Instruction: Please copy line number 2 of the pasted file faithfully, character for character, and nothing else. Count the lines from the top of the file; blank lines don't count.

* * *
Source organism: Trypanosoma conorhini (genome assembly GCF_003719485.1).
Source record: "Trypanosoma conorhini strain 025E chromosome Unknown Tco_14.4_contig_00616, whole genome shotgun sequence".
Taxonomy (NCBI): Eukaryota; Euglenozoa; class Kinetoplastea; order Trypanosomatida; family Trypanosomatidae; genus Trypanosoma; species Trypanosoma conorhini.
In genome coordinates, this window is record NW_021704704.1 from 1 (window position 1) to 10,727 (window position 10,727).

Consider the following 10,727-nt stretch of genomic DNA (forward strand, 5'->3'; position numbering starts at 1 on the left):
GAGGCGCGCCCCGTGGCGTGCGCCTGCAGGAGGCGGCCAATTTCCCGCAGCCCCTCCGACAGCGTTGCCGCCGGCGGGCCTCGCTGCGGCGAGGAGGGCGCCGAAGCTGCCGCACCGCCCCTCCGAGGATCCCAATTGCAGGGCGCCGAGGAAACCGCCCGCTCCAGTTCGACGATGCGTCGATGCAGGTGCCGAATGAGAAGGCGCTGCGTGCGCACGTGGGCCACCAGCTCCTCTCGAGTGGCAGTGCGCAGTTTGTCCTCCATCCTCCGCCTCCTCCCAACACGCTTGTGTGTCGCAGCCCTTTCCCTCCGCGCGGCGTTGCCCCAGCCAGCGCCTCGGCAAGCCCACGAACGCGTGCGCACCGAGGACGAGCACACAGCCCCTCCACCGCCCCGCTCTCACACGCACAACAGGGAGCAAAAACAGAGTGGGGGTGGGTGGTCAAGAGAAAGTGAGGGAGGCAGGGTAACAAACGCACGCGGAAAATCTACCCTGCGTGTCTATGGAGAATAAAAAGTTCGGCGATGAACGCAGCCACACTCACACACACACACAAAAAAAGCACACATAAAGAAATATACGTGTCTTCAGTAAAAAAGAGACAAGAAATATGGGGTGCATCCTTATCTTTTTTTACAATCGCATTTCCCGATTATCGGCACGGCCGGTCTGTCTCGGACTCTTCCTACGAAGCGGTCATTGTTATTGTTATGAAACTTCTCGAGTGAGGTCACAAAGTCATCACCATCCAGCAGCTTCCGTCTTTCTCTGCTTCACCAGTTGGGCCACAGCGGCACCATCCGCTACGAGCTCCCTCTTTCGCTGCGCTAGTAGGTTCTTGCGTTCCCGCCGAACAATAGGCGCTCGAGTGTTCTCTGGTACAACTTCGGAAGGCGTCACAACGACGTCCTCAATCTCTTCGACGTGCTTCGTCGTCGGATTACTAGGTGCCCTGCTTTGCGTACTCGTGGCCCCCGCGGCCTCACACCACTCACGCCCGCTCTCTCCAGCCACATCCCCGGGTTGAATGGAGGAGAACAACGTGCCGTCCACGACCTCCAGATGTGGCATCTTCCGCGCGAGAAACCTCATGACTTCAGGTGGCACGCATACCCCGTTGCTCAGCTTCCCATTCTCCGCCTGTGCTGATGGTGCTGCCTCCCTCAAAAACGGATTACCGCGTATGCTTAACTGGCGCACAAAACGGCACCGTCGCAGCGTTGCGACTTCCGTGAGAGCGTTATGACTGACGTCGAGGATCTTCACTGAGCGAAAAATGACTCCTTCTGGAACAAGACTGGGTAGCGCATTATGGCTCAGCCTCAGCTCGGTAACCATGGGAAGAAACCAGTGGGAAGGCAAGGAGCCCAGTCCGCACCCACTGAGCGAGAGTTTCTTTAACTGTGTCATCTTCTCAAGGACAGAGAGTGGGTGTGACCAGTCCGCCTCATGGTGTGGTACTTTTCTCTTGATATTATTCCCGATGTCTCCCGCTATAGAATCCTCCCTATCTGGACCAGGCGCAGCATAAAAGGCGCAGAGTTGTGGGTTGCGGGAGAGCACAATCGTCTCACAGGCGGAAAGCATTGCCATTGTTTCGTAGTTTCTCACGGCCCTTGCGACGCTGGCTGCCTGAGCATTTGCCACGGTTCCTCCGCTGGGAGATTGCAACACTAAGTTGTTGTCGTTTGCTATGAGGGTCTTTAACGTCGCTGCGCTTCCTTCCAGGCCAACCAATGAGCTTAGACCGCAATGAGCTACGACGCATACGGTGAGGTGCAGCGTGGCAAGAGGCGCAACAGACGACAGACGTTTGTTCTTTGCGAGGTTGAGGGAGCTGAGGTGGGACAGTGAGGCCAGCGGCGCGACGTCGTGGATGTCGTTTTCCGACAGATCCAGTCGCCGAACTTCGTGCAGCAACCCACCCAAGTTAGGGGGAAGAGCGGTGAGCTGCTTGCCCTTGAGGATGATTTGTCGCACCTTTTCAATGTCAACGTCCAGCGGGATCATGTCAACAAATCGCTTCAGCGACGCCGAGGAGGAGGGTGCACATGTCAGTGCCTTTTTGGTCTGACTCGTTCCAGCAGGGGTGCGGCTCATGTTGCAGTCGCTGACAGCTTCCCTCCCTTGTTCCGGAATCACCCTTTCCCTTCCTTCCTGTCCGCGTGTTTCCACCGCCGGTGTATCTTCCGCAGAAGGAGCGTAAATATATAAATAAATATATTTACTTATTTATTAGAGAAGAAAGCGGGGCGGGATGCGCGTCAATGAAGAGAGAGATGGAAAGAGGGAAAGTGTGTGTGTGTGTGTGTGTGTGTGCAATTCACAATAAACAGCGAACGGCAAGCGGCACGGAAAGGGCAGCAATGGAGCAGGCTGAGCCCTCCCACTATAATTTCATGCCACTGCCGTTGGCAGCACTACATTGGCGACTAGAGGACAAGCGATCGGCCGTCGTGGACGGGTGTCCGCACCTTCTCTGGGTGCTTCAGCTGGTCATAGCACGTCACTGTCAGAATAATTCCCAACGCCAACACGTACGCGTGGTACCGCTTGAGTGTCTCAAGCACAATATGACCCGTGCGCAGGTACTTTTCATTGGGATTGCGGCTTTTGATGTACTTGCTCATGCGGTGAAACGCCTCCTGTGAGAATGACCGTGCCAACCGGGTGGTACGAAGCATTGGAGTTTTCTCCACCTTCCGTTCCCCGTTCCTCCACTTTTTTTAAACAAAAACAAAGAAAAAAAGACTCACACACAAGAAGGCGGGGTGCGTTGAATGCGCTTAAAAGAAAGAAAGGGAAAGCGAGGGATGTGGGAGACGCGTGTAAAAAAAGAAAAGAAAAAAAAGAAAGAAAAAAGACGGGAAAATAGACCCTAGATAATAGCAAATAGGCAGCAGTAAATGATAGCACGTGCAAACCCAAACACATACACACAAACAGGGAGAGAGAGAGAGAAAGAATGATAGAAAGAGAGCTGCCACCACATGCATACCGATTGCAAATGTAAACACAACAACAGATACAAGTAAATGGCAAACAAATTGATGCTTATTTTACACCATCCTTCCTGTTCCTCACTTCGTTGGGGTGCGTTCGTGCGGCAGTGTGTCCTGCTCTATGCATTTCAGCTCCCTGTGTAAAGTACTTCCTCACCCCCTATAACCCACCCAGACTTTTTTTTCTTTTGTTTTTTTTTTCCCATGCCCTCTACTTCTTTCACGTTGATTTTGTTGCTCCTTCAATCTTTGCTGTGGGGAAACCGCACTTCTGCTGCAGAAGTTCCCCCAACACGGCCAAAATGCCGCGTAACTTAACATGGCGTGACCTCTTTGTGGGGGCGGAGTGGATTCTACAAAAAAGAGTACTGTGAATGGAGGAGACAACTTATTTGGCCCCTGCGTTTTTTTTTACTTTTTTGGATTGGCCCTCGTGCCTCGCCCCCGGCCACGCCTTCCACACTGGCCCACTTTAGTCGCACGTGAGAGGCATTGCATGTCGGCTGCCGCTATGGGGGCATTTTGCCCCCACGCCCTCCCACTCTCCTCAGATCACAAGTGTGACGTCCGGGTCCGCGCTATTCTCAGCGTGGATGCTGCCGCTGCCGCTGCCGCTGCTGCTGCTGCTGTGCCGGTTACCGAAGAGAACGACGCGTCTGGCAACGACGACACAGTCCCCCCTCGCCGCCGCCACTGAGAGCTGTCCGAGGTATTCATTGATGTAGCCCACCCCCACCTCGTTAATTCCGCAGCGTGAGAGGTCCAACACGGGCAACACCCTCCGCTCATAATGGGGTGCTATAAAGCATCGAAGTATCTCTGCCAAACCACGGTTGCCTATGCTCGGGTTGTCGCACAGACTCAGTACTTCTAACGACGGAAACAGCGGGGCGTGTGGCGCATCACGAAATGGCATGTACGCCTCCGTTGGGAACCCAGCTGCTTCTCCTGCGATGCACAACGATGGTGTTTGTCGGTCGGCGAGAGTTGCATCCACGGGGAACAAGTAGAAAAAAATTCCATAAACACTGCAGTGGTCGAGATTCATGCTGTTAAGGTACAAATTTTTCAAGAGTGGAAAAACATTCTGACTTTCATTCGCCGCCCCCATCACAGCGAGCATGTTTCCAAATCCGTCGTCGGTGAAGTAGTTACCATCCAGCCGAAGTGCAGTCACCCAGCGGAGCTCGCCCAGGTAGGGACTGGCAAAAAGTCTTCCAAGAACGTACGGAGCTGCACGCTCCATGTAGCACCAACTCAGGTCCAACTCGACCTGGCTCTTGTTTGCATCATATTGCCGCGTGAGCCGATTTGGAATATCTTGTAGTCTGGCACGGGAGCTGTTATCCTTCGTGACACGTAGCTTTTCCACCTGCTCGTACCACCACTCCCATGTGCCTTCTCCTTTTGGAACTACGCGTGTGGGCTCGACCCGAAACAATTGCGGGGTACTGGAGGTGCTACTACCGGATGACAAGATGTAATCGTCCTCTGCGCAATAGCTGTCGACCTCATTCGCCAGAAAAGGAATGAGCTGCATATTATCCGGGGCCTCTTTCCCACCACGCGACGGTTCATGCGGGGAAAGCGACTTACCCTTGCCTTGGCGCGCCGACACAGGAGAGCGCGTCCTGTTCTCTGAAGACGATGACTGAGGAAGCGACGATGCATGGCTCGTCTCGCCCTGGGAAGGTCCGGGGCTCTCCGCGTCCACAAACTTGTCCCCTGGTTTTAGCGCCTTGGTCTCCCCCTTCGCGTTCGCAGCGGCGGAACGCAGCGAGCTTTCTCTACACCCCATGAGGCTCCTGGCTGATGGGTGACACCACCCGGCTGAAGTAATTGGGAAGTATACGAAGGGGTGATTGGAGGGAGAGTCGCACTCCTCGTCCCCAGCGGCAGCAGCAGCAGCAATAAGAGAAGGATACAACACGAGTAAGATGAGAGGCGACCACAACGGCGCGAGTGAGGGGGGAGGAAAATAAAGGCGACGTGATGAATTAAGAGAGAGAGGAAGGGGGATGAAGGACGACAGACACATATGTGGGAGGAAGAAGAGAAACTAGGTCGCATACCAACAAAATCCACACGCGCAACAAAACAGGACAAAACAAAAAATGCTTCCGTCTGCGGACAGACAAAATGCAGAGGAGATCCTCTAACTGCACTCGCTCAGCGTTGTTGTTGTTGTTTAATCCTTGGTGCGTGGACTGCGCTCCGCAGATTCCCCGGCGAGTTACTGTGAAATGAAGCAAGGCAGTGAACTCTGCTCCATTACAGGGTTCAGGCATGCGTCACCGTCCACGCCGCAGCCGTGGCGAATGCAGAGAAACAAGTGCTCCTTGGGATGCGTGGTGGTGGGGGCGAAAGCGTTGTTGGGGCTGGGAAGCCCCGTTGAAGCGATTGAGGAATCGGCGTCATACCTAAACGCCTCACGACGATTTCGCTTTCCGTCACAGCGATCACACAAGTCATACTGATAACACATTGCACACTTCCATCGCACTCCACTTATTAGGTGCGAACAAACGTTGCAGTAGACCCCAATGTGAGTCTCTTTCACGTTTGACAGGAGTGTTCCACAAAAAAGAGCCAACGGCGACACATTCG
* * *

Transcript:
Source record: "Trypanosoma conorhini strain 025E chromosome Unknown Tco_14.4_contig_00616, whole genome shotgun sequence".